Like the Brexiteers and the Filipinos who elected Rodrigo Duterte (look him up), Americans in their frustration and anger have freely voted to reject institutions, norms, and order.

We have chosen chaos.

I Voted

I filled out my ballot today, and I voted for Hillary Clinton.

There are lots of other decisions on the ballot, many of which will have more practical effects on my life. I urge everyone to carefully consider everything on their ballot – it’s all important.

But in this post, I’m only going to discuss my choice for President.

Above all, I voted against Donald Trump. He is not fit to serve this country in any capacity, let alone lead it, and I will waste no further (virtual) ink on him.

I also voted for Hillary Clinton. I voted for her not just because she’s the least bad option, but because I believe she will be a positive force for this country. I can’t give her my full support, but then I haven’t unreservedly supported any major politician since Ronald Reagan, when I was too young to realize that every politician is a flawed human being.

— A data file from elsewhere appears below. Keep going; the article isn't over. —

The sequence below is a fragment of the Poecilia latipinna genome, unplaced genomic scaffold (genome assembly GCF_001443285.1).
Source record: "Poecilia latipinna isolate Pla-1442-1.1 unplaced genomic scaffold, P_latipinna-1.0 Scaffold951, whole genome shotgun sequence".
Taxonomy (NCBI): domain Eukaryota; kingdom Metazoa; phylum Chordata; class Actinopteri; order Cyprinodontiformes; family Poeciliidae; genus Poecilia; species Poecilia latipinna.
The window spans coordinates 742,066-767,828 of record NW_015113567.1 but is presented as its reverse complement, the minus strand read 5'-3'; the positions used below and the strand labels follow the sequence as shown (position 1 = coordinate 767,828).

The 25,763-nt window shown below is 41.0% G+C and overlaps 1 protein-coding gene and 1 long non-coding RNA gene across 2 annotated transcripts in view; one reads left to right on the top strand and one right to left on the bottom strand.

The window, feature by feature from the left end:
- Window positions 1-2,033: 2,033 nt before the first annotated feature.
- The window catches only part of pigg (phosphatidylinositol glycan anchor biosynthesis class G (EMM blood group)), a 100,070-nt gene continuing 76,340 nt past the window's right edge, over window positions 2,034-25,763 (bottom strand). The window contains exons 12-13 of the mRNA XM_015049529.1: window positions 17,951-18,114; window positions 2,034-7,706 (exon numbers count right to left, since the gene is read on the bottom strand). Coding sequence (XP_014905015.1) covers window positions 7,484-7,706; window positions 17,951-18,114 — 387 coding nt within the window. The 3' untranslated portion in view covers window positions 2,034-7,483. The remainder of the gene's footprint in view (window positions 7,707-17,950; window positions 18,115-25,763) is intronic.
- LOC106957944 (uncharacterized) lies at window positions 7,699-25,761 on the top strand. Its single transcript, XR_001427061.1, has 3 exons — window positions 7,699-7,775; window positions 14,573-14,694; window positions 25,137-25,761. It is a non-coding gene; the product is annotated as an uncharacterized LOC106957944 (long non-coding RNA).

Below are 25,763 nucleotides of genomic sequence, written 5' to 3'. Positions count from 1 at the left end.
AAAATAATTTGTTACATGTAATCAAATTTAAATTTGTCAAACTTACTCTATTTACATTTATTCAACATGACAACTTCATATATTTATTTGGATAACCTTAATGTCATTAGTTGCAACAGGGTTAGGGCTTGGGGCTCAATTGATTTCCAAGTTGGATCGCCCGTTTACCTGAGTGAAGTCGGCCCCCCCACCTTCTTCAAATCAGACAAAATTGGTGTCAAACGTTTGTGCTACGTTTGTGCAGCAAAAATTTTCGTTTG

For a start, it’s important to me to vote for the first woman to become President. Progress on equality for all Americans has been excruciatingly slow since, well, ever, and I believe that President Clinton will be a voice not just for women but for everyone who wants to live up to the declaration that “all men are created equal”.

I generally support the policy positions of the Democratic party, and much of the Republican platform seems downright extreme, especially compared to moderate party I remember from my childhood. But with the exception of climate change, which needs immediate, responsible action, my vote isn’t about whose policies I prefer. Given the extreme intransigence of the Republican party, I expect very little of President Clinton’s agenda to get through Congress anyway.